If you want to go shopping, go to the Malibu Lumber Yard (3939 Cross Creek Rd) and the Malibu Country Mart (3835 Cross Creek Rd), where the first GROM on the West Coast just opened. This is a well-known Italian chain of ice cream and frozen yogurt shops. It’s fitting that it’s in Malibu, where “grom” also means “young surfer,” since that’s what the word means.

The look of the two malls doesn’t seem to go with the rest of Malibu, but the shops and restaurants inside are elegant and inviting, and there are great Italian and Chinese restaurants. We also suggest the Point Dume Plaza Shopping Center (29169 Heathercliff Rd), where you can shop and eat in a nice outdoor setting.

Malibu Surf Shack is the right place to rent the gear you need for water sports if you don’t already have it. The people who work at this local business teach surfing and kayaking and set up tours of the area on paddleboards and kayaks.

33 Best Beaches in Malibu, CA

1. Malibu Lagoon State Beach

Malibu Lagoon State Beach
Photo credit:

Malibu Lagoon State Beach has a lot of Malibu’s most famous sights. Malibu Lagoon State Beach is where Malibu Creek meets the ocean, where a dynamic wetland and the beach meet. It is also where the famous Surfrider Beach and the Malibu Pier are.

At the intersection of Cross Creek Place and PCH, there is a separate parking area for the lagoon area of the state beach. Here, a trail goes around the wetlands and gives information about them as it goes. The trail ends at the lagoon beach. Bird watchers and people who like to see wildlife like to come to this wetland and wide beach.

The state beach also includes the long crescent-shaped beach around the Malibu Pier, which is further to the east. This beach is Surfrider Beach, which has been known for bringing surfing to Southern California for a long time. Even now, Surfrider is a popular break. The Malibu Farm Restaurant, which is on the pier, serves seafood and has a great view of the coast.

The historic Adamson House is also in Malibu Lagoon State Park. It is on the beach between the lagoon and the pier. This house is in the Spanish Colonial Revival style. It was built in the 1920s, when the city was still young. Tours of this historic home are led by people who can tell you about its past and show you the inside and the beautifully landscaped grounds.

Why Do We Recommend This Beach?

One of the best things to do in Malibu is hang out on the beach, not necessarily to swim Malibu Lagoon is a great place to go if you like to watch animals Set up your chair and grab your binoculars. Now you’re ready to watch birds You might also see a whale or two playing in the water if you’re lucky.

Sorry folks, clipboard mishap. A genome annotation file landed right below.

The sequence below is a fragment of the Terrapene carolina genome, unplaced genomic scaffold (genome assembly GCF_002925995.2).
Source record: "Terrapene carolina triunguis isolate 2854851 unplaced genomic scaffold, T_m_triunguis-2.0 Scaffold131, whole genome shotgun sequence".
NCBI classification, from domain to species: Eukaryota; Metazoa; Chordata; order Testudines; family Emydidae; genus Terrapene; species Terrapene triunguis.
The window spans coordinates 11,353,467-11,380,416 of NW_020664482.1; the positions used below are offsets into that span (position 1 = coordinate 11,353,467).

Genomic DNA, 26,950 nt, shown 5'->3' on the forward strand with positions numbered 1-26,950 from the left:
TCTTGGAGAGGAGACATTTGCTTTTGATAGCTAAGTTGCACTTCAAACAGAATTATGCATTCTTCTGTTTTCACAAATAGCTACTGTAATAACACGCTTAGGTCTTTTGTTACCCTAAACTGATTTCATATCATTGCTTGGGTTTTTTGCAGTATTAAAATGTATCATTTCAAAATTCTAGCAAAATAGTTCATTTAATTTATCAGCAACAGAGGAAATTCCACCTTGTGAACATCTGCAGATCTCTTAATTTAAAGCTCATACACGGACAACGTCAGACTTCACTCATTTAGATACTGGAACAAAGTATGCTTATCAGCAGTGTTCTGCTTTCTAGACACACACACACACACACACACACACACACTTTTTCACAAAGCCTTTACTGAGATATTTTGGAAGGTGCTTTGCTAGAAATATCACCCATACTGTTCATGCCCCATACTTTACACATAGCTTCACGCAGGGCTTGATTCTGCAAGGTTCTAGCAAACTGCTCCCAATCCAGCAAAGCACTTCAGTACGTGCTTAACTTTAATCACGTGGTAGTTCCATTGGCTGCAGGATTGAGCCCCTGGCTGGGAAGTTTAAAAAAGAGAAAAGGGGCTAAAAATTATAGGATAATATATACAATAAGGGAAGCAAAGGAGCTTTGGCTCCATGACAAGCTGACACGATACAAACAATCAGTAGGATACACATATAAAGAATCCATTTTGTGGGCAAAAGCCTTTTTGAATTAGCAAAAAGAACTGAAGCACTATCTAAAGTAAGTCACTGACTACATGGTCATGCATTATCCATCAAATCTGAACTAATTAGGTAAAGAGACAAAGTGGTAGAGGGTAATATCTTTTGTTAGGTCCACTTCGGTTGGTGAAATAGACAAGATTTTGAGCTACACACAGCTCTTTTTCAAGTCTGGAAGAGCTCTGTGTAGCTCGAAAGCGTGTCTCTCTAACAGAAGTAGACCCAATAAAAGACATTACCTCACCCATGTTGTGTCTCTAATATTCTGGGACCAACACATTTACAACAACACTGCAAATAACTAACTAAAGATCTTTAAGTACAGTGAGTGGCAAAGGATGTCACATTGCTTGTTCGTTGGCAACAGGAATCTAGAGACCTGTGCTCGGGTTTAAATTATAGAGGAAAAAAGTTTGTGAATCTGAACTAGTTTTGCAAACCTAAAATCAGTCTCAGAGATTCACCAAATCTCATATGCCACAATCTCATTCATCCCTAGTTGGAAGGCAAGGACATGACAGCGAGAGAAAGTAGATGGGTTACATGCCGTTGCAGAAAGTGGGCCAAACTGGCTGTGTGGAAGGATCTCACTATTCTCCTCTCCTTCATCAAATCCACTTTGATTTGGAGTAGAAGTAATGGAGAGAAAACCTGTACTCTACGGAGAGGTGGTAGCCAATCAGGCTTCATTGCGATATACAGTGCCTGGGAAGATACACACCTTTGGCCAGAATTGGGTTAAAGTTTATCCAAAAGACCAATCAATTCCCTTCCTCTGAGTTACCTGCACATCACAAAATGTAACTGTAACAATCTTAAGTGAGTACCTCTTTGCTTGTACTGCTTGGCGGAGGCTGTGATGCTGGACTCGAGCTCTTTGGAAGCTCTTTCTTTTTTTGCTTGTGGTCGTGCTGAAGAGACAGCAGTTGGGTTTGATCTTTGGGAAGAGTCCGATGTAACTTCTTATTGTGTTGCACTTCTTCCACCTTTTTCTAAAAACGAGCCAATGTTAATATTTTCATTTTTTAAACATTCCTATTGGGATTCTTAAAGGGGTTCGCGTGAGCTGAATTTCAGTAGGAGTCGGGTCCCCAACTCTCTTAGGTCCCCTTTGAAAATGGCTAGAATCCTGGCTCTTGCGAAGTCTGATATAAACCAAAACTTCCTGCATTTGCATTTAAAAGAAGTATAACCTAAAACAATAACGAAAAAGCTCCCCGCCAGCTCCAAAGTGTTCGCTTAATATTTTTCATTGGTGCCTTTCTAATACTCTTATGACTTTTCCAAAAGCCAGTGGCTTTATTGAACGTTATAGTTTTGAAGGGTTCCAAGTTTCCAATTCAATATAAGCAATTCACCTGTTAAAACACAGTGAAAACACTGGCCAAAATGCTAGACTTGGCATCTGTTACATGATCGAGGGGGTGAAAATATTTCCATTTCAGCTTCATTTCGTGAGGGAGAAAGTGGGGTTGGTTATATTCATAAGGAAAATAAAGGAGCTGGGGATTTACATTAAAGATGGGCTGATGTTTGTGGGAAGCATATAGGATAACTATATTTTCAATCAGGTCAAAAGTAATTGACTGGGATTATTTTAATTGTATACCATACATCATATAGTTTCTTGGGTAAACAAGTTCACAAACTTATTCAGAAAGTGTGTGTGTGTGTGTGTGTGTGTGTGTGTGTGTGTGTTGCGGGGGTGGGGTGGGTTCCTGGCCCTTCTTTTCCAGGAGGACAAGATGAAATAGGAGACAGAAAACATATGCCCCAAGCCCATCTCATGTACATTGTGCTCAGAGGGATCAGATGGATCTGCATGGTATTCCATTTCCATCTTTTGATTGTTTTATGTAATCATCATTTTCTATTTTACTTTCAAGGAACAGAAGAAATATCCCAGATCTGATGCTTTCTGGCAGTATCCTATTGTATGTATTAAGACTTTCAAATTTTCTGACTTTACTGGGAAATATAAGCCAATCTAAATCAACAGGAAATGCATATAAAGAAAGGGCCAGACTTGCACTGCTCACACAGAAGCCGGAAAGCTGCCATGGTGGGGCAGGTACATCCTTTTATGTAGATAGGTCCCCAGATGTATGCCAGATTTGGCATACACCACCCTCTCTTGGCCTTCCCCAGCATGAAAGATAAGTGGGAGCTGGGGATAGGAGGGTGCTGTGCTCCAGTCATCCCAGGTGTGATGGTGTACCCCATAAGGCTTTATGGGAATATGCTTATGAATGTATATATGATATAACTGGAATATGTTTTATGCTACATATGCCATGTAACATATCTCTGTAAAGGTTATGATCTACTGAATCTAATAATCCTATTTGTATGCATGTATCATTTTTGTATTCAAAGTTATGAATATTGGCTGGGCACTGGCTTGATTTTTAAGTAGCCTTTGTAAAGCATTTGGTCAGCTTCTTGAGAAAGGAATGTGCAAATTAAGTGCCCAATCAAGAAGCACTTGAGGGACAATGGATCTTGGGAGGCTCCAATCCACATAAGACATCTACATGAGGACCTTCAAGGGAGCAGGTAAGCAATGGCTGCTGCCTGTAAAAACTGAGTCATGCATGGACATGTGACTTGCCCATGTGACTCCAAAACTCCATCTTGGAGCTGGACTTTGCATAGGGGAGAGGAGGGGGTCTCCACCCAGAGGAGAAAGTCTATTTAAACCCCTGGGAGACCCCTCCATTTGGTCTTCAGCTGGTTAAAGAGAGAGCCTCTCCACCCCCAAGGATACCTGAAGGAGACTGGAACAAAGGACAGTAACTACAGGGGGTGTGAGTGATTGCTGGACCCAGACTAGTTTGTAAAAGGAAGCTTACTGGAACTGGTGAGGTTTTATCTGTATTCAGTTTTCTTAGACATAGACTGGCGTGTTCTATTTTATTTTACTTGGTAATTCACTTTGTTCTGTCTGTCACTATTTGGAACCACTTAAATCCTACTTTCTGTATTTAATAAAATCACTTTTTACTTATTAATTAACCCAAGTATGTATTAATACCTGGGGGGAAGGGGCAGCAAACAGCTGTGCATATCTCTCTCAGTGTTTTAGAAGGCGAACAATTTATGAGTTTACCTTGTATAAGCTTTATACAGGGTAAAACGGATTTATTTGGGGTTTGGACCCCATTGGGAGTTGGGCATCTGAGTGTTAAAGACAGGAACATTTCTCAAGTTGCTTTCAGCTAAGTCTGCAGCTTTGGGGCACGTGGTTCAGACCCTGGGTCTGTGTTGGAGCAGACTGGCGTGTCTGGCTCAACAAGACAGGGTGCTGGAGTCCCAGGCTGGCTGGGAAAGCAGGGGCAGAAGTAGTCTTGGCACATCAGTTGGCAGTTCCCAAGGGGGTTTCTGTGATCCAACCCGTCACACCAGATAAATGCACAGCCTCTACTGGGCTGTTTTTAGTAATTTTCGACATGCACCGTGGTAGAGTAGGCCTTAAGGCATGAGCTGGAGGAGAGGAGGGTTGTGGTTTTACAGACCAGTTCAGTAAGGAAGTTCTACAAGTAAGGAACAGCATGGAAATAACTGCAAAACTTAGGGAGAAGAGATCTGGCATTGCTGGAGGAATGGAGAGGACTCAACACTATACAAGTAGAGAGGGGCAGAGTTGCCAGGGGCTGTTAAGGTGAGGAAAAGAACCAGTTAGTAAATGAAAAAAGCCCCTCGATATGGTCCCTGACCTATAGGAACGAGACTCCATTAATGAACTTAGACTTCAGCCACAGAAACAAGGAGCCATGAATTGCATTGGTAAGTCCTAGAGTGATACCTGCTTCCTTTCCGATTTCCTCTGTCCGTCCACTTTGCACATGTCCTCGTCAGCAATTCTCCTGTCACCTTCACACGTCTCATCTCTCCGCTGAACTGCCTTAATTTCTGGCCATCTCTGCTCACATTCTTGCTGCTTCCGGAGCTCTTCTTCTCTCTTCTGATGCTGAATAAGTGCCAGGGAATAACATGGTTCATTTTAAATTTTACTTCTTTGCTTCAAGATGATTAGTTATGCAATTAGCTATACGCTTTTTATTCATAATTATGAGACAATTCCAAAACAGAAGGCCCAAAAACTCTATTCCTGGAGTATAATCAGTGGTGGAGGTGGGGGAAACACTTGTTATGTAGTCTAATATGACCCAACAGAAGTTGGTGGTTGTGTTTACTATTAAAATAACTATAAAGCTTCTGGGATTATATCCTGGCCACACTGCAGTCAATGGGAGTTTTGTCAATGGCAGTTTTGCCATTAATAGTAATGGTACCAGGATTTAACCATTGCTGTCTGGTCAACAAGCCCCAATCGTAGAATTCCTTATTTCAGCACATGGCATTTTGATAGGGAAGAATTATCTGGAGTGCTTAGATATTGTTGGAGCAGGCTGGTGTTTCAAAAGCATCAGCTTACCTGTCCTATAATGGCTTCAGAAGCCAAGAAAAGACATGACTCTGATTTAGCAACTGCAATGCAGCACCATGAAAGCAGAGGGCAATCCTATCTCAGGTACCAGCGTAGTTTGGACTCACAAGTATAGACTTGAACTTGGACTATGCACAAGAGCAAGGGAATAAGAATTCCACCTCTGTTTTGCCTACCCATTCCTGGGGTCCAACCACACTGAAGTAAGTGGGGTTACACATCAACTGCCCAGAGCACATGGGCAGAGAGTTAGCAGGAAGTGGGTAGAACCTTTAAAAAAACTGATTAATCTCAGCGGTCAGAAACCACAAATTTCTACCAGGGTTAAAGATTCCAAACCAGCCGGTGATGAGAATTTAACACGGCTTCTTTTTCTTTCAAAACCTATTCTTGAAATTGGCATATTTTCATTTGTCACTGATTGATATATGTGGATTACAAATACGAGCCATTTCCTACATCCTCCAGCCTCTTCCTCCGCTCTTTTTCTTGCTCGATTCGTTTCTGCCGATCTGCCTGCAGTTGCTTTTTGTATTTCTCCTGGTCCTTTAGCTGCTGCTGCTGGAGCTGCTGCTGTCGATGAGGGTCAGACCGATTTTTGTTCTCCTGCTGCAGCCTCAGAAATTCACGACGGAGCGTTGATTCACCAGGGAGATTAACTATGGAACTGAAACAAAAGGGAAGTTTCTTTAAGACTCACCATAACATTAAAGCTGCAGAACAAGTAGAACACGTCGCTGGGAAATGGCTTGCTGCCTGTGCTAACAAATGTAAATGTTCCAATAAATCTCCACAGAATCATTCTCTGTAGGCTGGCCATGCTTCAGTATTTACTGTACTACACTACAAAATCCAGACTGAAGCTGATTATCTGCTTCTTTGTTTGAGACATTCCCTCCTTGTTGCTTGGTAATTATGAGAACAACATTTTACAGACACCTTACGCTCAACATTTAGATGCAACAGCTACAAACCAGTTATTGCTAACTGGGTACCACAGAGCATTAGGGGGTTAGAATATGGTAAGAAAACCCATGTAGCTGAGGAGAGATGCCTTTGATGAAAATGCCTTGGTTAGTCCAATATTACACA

Expert Tip:

  • There are creek pools and tide pools all over this beach.
  • When you’re here, you should go tide pooling.

The historic Adamson House is also in Malibu Lagoon State Park. It is on the beach between the lagoon and the pier. This house is in the Spanish Colonial Revival style. It was built in the 1920s, when the city was still young. Tours of this historic home are led by people who can tell you about its past and show you the inside and the beautifully landscaped grounds.

2. El Matador State Beach

El Matador is the most popular of the three beaches at Robert H. Meyer Memorial State Beach in the western part of Malibu. There are some beautiful rock formations that stick out from its shore. The beach’s popularity has grown a lot because of how good it looks in pictures.

And the beauty of the beach isn’t exaggerated. The unique path down the side of the eroding bluff, which ends with a staircase, gives a great view of the whole beach. Sea stacks and sea caves invite all kinds of exploration near the shore.

Beach walks can be made longer by going south or north along the shoreline. At low tide, when most of the formations aren’t under water, is the best time to go. Before going on a long walk on the beach, you should look at a tide chart.

Less than five miles south of Leo Carrillo State Beach is El Matador Beach. From the PCH, there are signs that show the way to the dirt parking lot, but if you are new to the area, it is easy to miss them. Even though the beach is very popular, the parking lot is not very big. Most of the time, the best time to find a parking spot is early in the morning.

3. Carbon Beach